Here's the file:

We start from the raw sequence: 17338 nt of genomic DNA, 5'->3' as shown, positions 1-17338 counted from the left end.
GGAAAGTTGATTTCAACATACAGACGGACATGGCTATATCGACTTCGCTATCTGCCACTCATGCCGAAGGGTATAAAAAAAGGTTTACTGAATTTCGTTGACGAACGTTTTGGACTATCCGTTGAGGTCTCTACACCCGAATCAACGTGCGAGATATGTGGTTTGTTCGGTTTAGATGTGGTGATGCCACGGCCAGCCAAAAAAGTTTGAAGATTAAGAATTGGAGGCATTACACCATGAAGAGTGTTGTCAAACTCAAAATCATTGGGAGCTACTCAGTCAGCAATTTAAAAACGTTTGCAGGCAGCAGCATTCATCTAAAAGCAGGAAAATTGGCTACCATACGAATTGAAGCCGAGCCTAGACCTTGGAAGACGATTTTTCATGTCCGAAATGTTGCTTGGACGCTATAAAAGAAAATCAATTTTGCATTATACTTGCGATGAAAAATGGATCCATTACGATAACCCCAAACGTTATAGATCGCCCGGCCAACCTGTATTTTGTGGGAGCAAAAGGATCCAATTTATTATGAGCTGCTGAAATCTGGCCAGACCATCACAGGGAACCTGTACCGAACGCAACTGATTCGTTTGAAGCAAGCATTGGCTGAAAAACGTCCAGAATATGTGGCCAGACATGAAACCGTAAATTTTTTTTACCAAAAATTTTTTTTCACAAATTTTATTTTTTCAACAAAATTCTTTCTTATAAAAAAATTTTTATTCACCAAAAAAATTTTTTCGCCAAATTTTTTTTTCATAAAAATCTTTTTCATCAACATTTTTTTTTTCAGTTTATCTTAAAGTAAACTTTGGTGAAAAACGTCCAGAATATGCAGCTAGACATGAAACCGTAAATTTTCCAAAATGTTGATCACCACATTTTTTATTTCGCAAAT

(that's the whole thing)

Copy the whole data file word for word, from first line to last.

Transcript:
We start from the raw sequence: 17338 nt of genomic DNA, 5'->3' as shown, positions 1-17338 counted from the left end.
GGAAAGTTGATTTCAACATACAGACGGACATGGCTATATCGACTTCGCTATCTGCCACTCATGCCGAAGGGTATAAAAAAAGGTTTACTGAATTTCGTTGACGAACGTTTTGGACTATCCGTTGAGGTCTCTACACCCGAATCAACGTGCGAGATATGTGGTTTGTTCGGTTTAGATGTGGTGATGCCACGGCCAGCCAAAAAAGTTTGAAGATTAAGAATTGGAGGCATTACACCATGAAGAGTGTTGTCAAACTCAAAATCATTGGGAGCTACTCAGTCAGCAATTTAAAAACGTTTGCAGGCAGCAGCATTCATCTAAAAGCAGGAAAATTGGCTACCATACGAATTGAAGCCGAGCCTAGACCTTGGAAGACGATTTTTCATGTCCGAAATGTTGCTTGGACGCTATAAAAGAAAATCAATTTTGCATTATACTTGCGATGAAAAATGGATCCATTACGATAACCCCAAACGTTATAGATCGCCCGGCCAACCTGTATTTTGTGGGAGCAAAAGGATCCAATTTATTATGAGCTGCTGAAATCTGGCCAGACCATCACAGGGAACCTGTACCGAACGCAACTGATTCGTTTGAAGCAAGCATTGGCTGAAAAACGTCCAGAATATGTGGCCAGACATGAAACCGTAAATTTTTTTTACCAAAAATTTTTTTTCACAAATTTTATTTTTTCAACAAAATTCTTTCTTATAAAAAAATTTTTATTCACCAAAAAAATTTTTTCGCCAAATTTTTTTTTCATAAAAATCTTTTTCATCAACATTTTTTTTTTCAGTTTATCTTAAAGTAAACTTTGGTGAAAAACGTCCAGAATATGCAGCTAGACATGAAACCGTAAATTTTCCAAAATGTTGATCACCACATTTTTTATTTCGCAAAT